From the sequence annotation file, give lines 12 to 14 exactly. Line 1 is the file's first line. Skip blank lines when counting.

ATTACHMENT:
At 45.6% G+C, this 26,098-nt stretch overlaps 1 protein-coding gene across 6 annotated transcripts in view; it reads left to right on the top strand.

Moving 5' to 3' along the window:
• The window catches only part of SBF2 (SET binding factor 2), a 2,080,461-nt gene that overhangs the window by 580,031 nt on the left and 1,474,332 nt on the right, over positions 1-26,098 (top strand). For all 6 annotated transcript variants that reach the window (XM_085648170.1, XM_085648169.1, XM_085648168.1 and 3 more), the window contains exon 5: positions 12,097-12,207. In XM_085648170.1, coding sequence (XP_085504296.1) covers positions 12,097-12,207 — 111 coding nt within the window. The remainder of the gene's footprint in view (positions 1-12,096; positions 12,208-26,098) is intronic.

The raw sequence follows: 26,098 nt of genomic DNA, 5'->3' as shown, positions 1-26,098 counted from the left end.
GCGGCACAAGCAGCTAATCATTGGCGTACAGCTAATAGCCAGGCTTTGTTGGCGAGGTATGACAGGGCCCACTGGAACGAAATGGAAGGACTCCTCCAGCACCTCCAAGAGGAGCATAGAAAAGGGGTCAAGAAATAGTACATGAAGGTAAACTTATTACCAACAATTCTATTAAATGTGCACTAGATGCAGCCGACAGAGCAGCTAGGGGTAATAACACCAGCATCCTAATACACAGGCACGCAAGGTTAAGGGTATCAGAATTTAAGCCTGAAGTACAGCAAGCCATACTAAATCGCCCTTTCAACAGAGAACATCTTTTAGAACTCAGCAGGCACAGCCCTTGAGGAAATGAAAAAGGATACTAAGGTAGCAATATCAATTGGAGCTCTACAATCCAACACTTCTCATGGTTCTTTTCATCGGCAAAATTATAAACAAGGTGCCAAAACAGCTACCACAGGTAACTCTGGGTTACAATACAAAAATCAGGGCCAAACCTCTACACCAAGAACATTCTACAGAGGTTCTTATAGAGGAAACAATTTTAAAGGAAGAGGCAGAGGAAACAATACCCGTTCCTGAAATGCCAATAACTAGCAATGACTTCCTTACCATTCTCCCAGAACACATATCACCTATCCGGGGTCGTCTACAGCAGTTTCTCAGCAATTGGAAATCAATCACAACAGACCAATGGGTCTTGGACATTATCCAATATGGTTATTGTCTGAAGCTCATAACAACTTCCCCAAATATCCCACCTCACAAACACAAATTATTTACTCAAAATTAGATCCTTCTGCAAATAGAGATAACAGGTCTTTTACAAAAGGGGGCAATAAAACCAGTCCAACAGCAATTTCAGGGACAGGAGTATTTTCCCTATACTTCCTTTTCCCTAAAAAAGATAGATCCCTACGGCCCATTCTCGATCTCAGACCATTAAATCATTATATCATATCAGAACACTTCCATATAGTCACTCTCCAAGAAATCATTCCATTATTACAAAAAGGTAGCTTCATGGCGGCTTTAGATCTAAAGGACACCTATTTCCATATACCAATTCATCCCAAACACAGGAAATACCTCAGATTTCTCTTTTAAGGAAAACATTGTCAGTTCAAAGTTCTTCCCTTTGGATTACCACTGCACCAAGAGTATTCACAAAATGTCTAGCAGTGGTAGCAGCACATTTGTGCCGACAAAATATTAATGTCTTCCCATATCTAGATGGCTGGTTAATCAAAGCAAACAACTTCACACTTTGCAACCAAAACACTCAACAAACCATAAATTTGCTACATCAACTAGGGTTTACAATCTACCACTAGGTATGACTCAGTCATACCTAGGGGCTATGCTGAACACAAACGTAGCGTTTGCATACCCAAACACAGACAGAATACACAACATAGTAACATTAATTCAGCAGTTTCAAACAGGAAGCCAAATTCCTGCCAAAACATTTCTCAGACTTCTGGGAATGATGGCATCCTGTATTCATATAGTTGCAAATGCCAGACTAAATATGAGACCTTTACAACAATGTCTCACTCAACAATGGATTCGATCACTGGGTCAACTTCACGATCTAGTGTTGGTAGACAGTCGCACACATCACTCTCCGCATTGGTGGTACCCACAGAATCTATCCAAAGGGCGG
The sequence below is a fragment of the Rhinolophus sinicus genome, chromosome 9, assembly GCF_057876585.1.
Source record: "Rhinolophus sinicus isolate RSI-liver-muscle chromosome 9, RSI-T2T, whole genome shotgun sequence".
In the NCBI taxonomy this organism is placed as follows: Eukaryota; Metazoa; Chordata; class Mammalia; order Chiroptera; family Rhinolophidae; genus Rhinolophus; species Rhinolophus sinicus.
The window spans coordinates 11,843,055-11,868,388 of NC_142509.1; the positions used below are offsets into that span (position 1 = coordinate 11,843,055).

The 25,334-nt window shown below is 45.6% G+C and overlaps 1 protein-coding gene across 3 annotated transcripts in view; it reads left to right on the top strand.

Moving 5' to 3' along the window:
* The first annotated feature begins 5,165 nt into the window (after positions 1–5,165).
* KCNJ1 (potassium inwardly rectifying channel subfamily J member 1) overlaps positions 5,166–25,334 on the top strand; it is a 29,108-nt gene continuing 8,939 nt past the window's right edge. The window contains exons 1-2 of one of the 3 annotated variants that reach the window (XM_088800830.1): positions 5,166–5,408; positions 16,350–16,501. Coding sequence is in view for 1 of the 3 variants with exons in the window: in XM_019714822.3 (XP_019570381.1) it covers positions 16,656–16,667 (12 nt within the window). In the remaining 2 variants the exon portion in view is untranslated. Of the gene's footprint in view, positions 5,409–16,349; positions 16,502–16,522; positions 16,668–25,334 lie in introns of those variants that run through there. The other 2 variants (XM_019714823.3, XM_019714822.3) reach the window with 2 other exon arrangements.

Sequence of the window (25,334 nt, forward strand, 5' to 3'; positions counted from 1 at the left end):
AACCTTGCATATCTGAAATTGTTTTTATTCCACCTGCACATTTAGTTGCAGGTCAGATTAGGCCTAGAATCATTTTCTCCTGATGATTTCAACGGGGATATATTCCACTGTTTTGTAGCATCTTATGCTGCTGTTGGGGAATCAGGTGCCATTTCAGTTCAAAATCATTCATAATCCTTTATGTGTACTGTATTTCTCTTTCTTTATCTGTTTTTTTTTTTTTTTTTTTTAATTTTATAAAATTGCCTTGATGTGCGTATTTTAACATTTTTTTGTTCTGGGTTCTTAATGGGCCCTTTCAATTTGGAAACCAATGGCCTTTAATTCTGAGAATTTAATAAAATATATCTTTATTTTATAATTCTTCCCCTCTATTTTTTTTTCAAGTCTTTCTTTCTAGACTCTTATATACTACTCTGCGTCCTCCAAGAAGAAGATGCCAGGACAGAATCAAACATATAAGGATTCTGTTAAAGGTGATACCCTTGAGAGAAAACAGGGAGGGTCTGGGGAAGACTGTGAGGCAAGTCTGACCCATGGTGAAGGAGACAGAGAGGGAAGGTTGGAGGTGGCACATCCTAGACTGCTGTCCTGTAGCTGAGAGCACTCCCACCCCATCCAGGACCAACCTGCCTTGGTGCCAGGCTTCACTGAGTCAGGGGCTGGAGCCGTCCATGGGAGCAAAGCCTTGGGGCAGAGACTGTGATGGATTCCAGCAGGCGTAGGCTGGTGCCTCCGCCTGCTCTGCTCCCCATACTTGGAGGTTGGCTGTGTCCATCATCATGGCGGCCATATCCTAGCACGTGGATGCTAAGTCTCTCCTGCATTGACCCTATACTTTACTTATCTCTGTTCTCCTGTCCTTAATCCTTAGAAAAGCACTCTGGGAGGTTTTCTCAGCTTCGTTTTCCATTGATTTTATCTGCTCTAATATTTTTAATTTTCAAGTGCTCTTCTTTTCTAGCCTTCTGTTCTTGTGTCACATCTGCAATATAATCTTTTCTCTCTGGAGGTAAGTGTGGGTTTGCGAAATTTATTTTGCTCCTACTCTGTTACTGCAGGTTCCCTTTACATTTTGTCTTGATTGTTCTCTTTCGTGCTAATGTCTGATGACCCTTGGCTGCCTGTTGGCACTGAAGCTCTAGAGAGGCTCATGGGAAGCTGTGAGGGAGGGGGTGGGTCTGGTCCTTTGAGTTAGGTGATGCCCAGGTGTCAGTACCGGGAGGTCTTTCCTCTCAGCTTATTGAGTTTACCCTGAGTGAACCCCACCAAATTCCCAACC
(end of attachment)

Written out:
* The first annotated feature begins 5,165 nt into the window (after positions 1–5,165).
* KCNJ1 (potassium inwardly rectifying channel subfamily J member 1) overlaps positions 5,166–25,334 on the top strand; it is a 29,108-nt gene continuing 8,939 nt past the window's right edge. The window contains exons 1-2 of one of the 3 annotated variants that reach the window (XM_088800830.1): positions 5,166–5,408; positions 16,350–16,501. Coding sequence is in view for 1 of the 3 variants with exons in the window: in XM_019714822.3 (XP_019570381.1) it covers positions 16,656–16,667 (12 nt within the window). In the remaining 2 variants the exon portion in view is untranslated. Of the gene's footprint in view, positions 5,409–16,349; positions 16,502–16,522; positions 16,668–25,334 lie in introns of those variants that run through there. The other 2 variants (XM_019714823.3, XM_019714822.3) reach the window with 2 other exon arrangements.

Sequence of the window (25,334 nt, forward strand, 5' to 3'; positions counted from 1 at the left end):